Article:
Your high school coach (and every other trainer you’ve worked with since) has probably drilled a simple idea into your brain pretty well: Too many days off will ruin your fitness. But what about the opposite: How long does it take to get overtrained?
“When we think about overtraining, the most important thing is not intensity—it’s really volume,” says Scott Weiss, C.S.C.S., an exercise physiologist who works with Olympic athletes. So, think you had a couple of tough workouts and you might have overtrained? You probably don’t need to worry.
When something may be up: if, for many days, you’ve been increasing the intensity and frequency of your sweat sessions without recovery. Do this and you could be on your way to what Weiss calls “overreaching”—the step before overtraining. “And within 2 to 3 weeks, you can overtrain if you’re not recovering correctly,” he adds. (Check out these 12 Signs You’re Overtraining.)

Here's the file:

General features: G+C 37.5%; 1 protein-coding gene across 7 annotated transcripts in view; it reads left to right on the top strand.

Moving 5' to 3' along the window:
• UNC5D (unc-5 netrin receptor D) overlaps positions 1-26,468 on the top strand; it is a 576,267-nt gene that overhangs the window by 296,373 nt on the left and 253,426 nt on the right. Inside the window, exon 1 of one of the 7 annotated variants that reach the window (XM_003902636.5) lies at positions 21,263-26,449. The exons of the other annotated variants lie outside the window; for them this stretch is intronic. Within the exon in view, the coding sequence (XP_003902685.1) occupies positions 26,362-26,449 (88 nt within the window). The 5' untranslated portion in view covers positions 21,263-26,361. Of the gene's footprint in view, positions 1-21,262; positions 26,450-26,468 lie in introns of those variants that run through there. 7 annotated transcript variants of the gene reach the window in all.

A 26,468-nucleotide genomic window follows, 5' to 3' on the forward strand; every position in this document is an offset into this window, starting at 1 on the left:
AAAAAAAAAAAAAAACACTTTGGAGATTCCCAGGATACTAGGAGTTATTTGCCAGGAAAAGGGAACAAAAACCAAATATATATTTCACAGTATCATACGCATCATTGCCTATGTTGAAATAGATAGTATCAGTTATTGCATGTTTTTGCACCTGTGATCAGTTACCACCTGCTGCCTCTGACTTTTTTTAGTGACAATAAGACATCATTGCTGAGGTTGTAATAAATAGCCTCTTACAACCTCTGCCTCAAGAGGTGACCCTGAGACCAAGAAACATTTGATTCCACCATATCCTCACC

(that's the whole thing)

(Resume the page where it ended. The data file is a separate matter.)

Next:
But if you overdid it, that doesn’t mean you need to shut down and head for the couch. “Once that happens, we tell elite athletes that you can keep up your intensity, but you just have to alternate every day with a rest day.” Even better: You’re not doomed to regress. “A lot of people worry about how long it will take to get back on track,” Weiss says. “But if you reduce the training volume and recover right, within 21 days, you’ll be back to normal.”
Here’s the thing to remember: Rest days don’t consist of lying in bed with a shake. Here are four things you can do to speed recovery—whether or not you're already burnt out.